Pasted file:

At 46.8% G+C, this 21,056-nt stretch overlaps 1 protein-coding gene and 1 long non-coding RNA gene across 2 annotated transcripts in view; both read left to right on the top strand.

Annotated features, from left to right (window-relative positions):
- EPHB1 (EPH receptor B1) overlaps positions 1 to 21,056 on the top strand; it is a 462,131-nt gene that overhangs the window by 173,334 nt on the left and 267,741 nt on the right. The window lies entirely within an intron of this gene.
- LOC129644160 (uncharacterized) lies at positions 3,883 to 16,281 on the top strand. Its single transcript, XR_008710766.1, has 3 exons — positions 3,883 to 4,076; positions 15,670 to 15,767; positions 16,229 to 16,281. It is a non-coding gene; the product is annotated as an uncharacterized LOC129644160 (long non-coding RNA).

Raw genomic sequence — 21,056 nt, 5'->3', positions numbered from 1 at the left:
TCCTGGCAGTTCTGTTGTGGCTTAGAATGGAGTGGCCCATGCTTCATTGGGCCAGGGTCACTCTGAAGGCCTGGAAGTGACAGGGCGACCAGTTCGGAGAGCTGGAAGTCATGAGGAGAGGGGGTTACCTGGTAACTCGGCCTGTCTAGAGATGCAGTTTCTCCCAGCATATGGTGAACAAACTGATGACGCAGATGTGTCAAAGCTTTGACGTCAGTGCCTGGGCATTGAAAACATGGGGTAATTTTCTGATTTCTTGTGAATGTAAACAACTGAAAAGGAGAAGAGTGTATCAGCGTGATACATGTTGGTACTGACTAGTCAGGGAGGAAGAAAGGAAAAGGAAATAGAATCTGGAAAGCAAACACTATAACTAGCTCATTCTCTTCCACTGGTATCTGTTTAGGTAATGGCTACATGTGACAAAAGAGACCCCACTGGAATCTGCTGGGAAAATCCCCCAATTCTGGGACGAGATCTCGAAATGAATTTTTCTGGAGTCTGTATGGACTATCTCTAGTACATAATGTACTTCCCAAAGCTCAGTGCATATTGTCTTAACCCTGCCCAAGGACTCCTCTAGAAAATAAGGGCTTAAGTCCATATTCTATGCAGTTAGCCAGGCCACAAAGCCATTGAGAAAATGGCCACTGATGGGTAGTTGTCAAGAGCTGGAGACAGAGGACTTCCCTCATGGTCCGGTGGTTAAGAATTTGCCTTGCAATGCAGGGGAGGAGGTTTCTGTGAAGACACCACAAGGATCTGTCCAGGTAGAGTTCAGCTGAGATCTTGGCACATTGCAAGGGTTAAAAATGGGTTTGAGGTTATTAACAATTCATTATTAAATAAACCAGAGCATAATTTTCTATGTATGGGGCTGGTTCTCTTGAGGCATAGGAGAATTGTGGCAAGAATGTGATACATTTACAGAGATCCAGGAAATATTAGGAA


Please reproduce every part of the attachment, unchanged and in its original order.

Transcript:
At 46.8% G+C, this 21,056-nt stretch overlaps 1 protein-coding gene and 1 long non-coding RNA gene across 2 annotated transcripts in view; both read left to right on the top strand.

Annotated features, from left to right (window-relative positions):
- EPHB1 (EPH receptor B1) overlaps positions 1 to 21,056 on the top strand; it is a 462,131-nt gene that overhangs the window by 173,334 nt on the left and 267,741 nt on the right. The window lies entirely within an intron of this gene.
- LOC129644160 (uncharacterized) lies at positions 3,883 to 16,281 on the top strand. Its single transcript, XR_008710766.1, has 3 exons — positions 3,883 to 4,076; positions 15,670 to 15,767; positions 16,229 to 16,281. It is a non-coding gene; the product is annotated as an uncharacterized LOC129644160 (long non-coding RNA).

Raw genomic sequence — 21,056 nt, 5'->3', positions numbered from 1 at the left:
TCCTGGCAGTTCTGTTGTGGCTTAGAATGGAGTGGCCCATGCTTCATTGGGCCAGGGTCACTCTGAAGGCCTGGAAGTGACAGGGCGACCAGTTCGGAGAGCTGGAAGTCATGAGGAGAGGGGGTTACCTGGTAACTCGGCCTGTCTAGAGATGCAGTTTCTCCCAGCATATGGTGAACAAACTGATGACGCAGATGTGTCAAAGCTTTGACGTCAGTGCCTGGGCATTGAAAACATGGGGTAATTTTCTGATTTCTTGTGAATGTAAACAACTGAAAAGGAGAAGAGTGTATCAGCGTGATACATGTTGGTACTGACTAGTCAGGGAGGAAGAAAGGAAAAGGAAATAGAATCTGGAAAGCAAACACTATAACTAGCTCATTCTCTTCCACTGGTATCTGTTTAGGTAATGGCTACATGTGACAAAAGAGACCCCACTGGAATCTGCTGGGAAAATCCCCCAATTCTGGGACGAGATCTCGAAATGAATTTTTCTGGAGTCTGTATGGACTATCTCTAGTACATAATGTACTTCCCAAAGCTCAGTGCATATTGTCTTAACCCTGCCCAAGGACTCCTCTAGAAAATAAGGGCTTAAGTCCATATTCTATGCAGTTAGCCAGGCCACAAAGCCATTGAGAAAATGGCCACTGATGGGTAGTTGTCAAGAGCTGGAGACAGAGGACTTCCCTCATGGTCCGGTGGTTAAGAATTTGCCTTGCAATGCAGGGGAGGAGGTTTCTGTGAAGACACCACAAGGATCTGTCCAGGTAGAGTTCAGCTGAGATCTTGGCACATTGCAAGGGTTAAAAATGGGTTTGAGGTTATTAACAATTCATTATTAAATAAACCAGAGCATAATTTTCTATGTATGGGGCTGGTTCTCTTGAGGCATAGGAGAATTGTGGCAAGAATGTGATACATTTACAGAGATCCAGGAAATATTAGGAA